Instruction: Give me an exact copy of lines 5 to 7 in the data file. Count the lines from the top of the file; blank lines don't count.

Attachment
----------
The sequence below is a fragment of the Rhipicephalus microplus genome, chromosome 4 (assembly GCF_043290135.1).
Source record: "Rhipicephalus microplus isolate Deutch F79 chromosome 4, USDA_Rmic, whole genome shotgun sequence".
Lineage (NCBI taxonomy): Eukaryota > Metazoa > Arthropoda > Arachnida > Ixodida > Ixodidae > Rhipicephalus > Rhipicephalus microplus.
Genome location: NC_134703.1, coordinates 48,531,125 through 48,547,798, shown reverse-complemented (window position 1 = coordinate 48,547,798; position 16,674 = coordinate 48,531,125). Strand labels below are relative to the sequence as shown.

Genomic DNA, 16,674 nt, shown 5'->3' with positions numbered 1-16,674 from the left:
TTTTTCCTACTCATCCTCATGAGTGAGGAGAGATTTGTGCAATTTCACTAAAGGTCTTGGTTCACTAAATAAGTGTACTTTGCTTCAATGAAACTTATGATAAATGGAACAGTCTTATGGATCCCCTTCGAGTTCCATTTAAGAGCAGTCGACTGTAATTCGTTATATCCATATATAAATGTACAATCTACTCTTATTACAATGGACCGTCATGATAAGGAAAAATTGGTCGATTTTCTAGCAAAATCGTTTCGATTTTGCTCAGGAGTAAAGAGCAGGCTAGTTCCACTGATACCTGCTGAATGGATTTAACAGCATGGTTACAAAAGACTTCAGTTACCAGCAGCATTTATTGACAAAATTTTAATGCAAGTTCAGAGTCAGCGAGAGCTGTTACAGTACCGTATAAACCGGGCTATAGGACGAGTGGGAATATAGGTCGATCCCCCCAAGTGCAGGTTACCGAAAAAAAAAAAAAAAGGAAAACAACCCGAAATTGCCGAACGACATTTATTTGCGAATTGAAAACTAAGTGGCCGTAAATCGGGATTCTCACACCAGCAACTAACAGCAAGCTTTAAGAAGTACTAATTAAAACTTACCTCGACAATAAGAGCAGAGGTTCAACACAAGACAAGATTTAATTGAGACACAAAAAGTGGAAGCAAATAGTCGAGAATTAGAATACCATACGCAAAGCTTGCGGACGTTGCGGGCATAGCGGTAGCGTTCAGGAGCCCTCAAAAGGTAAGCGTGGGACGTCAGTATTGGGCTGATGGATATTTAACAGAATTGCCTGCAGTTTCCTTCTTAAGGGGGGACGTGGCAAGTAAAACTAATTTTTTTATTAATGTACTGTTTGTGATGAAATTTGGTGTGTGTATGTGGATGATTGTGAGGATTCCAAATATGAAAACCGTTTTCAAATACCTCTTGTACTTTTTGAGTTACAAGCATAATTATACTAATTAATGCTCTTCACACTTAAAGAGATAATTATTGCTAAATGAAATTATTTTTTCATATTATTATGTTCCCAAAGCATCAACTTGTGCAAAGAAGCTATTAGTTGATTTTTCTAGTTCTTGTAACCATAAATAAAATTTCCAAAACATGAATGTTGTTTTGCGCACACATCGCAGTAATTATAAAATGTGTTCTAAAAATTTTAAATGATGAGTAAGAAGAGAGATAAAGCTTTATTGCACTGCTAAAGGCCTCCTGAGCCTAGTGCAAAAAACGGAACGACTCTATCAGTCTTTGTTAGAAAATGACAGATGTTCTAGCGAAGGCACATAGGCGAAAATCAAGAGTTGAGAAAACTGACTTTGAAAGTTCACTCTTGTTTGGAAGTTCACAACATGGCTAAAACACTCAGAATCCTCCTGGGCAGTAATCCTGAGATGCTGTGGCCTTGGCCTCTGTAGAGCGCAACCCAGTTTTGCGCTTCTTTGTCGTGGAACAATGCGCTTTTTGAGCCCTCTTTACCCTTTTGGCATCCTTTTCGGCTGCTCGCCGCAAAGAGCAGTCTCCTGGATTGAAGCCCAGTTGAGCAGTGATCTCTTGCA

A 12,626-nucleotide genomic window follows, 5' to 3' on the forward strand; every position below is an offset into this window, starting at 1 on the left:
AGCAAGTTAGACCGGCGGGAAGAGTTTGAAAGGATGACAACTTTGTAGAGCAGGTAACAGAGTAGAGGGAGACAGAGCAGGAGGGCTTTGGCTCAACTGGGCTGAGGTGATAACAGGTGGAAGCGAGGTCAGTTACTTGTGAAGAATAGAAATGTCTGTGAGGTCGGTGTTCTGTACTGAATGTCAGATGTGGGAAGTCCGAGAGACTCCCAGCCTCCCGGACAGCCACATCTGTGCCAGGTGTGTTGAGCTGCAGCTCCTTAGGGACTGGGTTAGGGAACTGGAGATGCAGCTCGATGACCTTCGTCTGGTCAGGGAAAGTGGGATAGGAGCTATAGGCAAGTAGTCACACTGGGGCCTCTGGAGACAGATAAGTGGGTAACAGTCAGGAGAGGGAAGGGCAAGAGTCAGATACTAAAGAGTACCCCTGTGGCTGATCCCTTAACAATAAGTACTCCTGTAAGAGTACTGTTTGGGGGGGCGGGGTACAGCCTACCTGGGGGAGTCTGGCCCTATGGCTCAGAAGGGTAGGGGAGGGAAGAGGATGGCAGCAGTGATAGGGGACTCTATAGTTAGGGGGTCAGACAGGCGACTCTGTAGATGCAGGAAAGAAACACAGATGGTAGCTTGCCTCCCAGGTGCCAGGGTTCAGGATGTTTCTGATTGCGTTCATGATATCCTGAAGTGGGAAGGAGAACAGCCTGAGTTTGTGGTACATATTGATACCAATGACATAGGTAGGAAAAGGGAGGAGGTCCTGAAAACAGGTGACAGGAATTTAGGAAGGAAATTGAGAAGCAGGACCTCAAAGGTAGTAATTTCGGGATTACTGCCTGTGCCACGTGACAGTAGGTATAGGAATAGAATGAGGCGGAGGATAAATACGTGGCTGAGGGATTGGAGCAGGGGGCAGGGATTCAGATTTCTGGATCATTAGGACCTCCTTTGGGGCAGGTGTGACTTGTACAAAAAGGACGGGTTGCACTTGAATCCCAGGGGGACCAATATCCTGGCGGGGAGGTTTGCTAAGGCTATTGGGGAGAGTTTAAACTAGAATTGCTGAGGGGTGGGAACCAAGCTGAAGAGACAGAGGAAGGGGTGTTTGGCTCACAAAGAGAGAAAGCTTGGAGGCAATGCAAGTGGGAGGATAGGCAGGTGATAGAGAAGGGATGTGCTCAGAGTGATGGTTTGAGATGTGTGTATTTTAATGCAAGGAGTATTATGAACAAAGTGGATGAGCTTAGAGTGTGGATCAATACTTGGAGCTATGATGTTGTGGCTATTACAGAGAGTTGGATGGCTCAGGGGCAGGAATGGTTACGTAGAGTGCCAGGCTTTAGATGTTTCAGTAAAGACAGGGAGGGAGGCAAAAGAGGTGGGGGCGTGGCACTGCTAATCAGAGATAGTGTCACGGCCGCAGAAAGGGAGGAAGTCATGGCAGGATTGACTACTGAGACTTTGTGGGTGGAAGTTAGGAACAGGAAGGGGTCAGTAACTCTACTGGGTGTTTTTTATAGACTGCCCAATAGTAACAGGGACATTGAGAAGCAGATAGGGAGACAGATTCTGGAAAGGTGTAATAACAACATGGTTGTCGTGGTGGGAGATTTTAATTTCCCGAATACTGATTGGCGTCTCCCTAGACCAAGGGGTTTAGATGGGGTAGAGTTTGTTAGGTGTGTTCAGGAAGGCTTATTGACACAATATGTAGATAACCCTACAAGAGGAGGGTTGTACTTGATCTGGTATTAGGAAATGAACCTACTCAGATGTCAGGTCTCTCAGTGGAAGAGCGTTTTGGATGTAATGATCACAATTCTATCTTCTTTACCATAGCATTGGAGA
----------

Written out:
Genomic DNA, 16,674 nt, shown 5'->3' with positions numbered 1-16,674 from the left:
TTTTTCCTACTCATCCTCATGAGTGAGGAGAGATTTGTGCAATTTCACTAAAGGTCTTGGTTCACTAAATAAGTGTACTTTGCTTCAATGAAACTTATGATAAATGGAACAGTCTTATGGATCCCCTTCGAGTTCCATTTAAGAGCAGTCGACTGTAATTCGTTATATCCATATATAAATGTACAATCTACTCTTATTACAATGGACCGTCATGATAAGGAAAAATTGGTCGATTTTCTAGCAAAATCGTTTCGATTTTGCTCAGGAGTAAAGAGCAGGCTAGTTCCACTGATACCTGCTGAATGGATTTAACAGCATGGTTACAAAAGACTTCAGTTACCAGCAGCATTTATTGACAAAATTTTAATGCAAGTTCAGAGTCAGCGAGAGCTGTTACAGTACCGTATAAACCGGGCTATAGGACGAGTGGGAATATAGGTCGATCCCCCCAAGTGCAGGTTACCGAAAAAAAAAAAAAAAGGAAAACAACCCGAAATTGCCGAACGACATTTATTTGCGAATTGAAAACTAAGTGGCCGTAAATCGGGATTCTCACACCAGCAACTAACAGCAAGCTTTAAGAAGTACTAATTAAAACTTACCTCGACAATAAGAGCAGAGGTTCAACACAAGACAAGATTTAATTGAGACACAAAAAGTGGAAGCAAATAGTCGAGAATTAGAATACCATACGCAAAGCTTGCGGACGTTGCGGGCATAGCGGTAGCGTTCAGGAGCCCTCAAAAGGTAAGCGTGGGACGTCAGTATTGGGCTGATGGATATTTAACAGAATTGCCTGCAGTTTCCTTCTTAAGGGGGGACGTGGCAAGTAAAACTAATTTTTTTATTAATGTACTGTTTGTGATGAAATTTGGTGTGTGTATGTGGATGATTGTGAGGATTCCAAATATGAAAACCGTTTTCAAATACCTCTTGTACTTTTTGAGTTACAAGCATAATTATACTAATTAATGCTCTTCACACTTAAAGAGATAATTATTGCTAAATGAAATTATTTTTTCATATTATTATGTTCCCAAAGCATCAACTTGTGCAAAGAAGCTATTAGTTGATTTTTCTAGTTCTTGTAACCATAAATAAAATTTCCAAAACATGAATGTTGTTTTGCGCACACATCGCAGTAATTATAAAATGTGTTCTAAAAATTTTAAATGATGAGTAAGAAGAGAGATAAAGCTTTATTGCACTGCTAAAGGCCTCCTGAGCCTAGTGCAAAAAACGGAACGACTCTATCAGTCTTTGTTAGAAAATGACAGATGTTCTAGCGAAGGCACATAGGCGAAAATCAAGAGTTGAGAAAACTGACTTTGAAAGTTCACTCTTGTTTGGAAGTTCACAACATGGCTAAAACACTCAGAATCCTCCTGGGCAGTAATCCTGAGATGCTGTGGCCTTGGCCTCTGTAGAGCGCAACCCAGTTTTGCGCTTCTTTGTCGTGGAACAATGCGCTTTTTGAGCCCTCTTTACCCTTTTGGCATCCTTTTCGGCTGCTCGCCGCAAAGAGCAGTCTCCTGGATTGAAGCCCAGTTGAGCAGTGATCTCTTGCA

A 12,626-nucleotide genomic window follows, 5' to 3' on the forward strand; every position below is an offset into this window, starting at 1 on the left: